Having three modes is a lot. Why not just use ansi mode as default, and legacy for backward compatibility? Then over time there's only the ANSI mode, which is standard compliant and easy to understand. We also don't need to invent a standard just for Spark.On Thu, Sep 05, 2019 at 12:27 AM, Wenchen Fan <firstname.lastname@example.org> wrote:+1To be honest I don't like the legacy policy. It's too loose and easy for users to make mistakes, especially when Spark returns null if a function hit errors like overflow.The strict policy is not good either. It's too strict and stops valid use cases like writing timestamp values to a date type column. Users do expect truncation to happen without adding cast manually in this case. It's also weird to use a spark specific policy that no other database is using.The ANSI policy is better. It stops invalid use cases like writing string values to an int type column, while keeping valid use cases like timestamp -> date.I think it's no doubt that we should use ANSI policy instead of legacy policy for v1 tables. Except for backward compatibility, ANSI policy is literally better than the legacy policy.The v2 table is arguable here. Although the ANSI policy is better than strict policy to me, this is just the store assignment policy, which only partially controls the table insertion behavior. With Spark's "return null on error" behavior, the table insertion is more likely to insert invalid null values with the ANSI policy compared to the strict policy.I think we should use ANSI policy by default for both v1 and v2 tables, because1. End-users don't care how the table is implemented. Spark should provide consistent table insertion behavior between v1 and v2 tables.2. Data Source V2 is unstable in Spark 2.x so there is no backward compatibility issue. That said, the baseline to judge which policy is better should be the table insertion behavior in Spark 2.x, which is the legacy policy + "return null on error". ANSI policy is better than the baseline.3. We expect more and more uses to migrate their data sources to the V2 API. The strict policy can be a stopper as it's a too big breaking change, which may break many existing queries.Thanks,WenchenOn Wed, Sep 4, 2019 at 1:59 PM Gengliang Wang <gengliang.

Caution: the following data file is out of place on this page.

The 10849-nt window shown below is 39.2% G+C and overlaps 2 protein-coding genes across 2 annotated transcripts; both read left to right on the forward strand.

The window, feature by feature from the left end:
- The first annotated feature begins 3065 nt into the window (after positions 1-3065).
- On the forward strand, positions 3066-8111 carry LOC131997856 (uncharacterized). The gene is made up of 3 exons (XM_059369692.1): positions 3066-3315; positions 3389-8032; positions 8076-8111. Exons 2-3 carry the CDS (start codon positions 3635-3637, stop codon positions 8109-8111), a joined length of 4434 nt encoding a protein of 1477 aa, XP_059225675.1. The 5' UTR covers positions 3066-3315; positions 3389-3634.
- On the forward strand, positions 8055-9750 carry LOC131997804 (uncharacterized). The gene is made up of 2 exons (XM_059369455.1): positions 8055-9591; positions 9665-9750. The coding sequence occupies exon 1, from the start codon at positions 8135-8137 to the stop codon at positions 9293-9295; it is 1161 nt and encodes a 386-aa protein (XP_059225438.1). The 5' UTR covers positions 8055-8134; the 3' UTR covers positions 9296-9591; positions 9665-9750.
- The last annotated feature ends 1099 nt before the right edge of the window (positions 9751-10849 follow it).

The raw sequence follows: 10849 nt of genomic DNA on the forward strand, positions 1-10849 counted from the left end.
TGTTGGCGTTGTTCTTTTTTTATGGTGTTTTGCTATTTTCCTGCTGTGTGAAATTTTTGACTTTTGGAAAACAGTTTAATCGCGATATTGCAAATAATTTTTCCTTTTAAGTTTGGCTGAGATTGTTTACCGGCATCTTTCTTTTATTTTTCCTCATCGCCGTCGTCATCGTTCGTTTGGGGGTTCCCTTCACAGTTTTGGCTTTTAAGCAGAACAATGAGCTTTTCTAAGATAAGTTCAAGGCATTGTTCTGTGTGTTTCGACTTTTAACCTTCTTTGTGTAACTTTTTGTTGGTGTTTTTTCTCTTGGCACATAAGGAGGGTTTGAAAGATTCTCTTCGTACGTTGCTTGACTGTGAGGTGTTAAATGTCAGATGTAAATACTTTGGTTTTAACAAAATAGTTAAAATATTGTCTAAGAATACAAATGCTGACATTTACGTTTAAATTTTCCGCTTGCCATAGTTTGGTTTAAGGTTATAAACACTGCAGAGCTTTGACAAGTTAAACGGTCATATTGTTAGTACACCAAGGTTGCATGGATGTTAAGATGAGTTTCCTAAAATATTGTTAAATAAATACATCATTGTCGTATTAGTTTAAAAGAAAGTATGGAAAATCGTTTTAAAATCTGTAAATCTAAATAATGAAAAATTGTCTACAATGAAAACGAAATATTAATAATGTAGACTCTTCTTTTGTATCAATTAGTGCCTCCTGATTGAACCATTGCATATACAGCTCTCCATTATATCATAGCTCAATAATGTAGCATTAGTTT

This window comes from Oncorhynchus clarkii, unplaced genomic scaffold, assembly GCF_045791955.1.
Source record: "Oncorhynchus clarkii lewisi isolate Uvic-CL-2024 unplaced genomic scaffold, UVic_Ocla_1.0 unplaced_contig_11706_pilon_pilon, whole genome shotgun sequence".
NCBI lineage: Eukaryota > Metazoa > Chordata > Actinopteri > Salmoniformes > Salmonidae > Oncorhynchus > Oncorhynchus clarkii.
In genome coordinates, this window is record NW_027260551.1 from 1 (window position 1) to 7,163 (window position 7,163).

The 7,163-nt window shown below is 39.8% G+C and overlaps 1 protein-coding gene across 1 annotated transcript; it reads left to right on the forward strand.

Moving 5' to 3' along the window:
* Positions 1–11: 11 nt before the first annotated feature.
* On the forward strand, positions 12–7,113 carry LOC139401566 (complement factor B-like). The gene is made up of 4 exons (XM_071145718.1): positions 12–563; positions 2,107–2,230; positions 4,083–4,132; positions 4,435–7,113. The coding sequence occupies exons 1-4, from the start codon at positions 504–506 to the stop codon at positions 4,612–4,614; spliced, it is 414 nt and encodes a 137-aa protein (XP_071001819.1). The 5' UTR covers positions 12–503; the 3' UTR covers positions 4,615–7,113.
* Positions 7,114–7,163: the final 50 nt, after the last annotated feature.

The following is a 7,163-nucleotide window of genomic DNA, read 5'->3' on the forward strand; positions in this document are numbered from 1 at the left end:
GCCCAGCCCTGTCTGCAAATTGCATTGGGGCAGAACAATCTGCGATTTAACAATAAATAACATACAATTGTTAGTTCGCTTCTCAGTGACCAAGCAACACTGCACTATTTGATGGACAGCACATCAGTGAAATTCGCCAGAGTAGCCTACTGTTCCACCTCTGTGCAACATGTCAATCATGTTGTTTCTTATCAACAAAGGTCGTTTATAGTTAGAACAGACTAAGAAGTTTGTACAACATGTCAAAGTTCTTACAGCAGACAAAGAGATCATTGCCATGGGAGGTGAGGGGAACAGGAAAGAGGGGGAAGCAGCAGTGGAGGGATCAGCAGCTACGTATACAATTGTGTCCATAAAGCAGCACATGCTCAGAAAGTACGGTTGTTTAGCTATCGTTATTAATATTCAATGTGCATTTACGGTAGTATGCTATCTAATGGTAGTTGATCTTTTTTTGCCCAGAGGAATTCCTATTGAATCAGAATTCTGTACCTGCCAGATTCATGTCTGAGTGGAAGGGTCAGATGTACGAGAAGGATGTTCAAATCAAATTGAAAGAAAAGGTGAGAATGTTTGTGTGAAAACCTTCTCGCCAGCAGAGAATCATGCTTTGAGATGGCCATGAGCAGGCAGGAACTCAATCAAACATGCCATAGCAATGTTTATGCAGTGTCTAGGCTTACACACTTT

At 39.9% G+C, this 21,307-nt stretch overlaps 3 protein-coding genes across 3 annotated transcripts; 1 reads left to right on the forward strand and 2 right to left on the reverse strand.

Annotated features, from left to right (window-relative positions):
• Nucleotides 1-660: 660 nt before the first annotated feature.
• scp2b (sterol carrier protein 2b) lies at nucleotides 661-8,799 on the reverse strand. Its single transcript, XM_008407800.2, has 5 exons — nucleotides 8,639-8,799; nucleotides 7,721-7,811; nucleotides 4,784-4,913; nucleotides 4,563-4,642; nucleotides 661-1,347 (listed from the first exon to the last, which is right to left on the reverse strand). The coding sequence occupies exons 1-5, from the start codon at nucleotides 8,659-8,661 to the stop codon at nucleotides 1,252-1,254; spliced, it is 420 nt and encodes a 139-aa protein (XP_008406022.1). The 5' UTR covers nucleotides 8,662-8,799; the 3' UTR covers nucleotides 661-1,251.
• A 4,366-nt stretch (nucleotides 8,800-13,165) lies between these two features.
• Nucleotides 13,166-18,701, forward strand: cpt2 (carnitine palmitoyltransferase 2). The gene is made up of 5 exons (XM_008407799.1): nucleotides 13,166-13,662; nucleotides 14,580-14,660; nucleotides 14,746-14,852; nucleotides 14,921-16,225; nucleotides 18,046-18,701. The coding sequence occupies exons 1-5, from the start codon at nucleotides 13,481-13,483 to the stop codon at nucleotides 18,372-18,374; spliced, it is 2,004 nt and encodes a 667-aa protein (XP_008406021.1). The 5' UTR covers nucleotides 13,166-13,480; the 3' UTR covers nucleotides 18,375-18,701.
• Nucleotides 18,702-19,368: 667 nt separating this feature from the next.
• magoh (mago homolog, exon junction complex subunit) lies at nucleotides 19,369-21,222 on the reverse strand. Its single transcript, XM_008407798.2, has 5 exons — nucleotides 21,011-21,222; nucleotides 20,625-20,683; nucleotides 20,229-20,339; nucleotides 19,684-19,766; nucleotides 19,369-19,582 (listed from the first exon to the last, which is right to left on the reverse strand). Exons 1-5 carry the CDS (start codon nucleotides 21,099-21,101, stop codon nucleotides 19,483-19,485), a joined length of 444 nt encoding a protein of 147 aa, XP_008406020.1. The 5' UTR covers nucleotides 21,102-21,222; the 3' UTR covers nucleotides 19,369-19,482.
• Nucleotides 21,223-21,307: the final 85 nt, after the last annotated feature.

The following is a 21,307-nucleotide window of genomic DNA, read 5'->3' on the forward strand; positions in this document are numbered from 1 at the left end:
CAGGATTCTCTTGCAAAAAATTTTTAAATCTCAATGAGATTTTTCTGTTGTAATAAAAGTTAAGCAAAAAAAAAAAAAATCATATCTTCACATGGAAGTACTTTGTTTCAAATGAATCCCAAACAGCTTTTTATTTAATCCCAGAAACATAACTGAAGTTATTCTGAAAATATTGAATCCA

wang@> wrote: databricks. comHi everyone,
I'd like to call for a vote on SPARK-28885 "Follow ANSI store assignment rules in table insertion by default".
When inserting a value into a column with the different data type, Spark performs type coercion. Currently, we support 3 policies for the type coercion rules: ANSI, legacy and strict, which can be set via the option "spark.sql.storeAssignmentPolicy":
1. ANSI: Spark performs the type coercion as per ANSI SQL. In practice, the behavior is mostly the same as PostgreSQL. It disallows certain unreasonable type conversions such as converting `string` to `int` and `double` to `boolean`.
2. Legacy: Spark allows the type coercion as long as it is a valid `Cast`, which is very loose. E.g., converting either `string` to `int` or `double` to `boolean` is allowed. It is the current behavior in Spark 2.x for compatibility with Hive.
3. Strict: Spark doesn't allow any possible precision loss or data truncation in type coercion, e.g., converting either `double` to `int` or `decimal` to `double` is allowed. The rules are originally for Dataset encoder. As far as I know, no maintainstream DBMS is using this policy by default.
Currently, the V1 data source uses "Legacy" policy by default, while V2 uses "Strict". This proposal is to use "ANSI" policy by default for both V1 and V2 in Spark 3.0.
There was also a DISCUSS thread "Follow ANSI SQL on table insertion" in the dev mailing list.
This vote is open until next Thurs (Sept. 12nd).
[ ] +1: Accept the proposal
[ ] +0
[ ] -1: I don't think this is a good idea because ...Thank you!Gengliang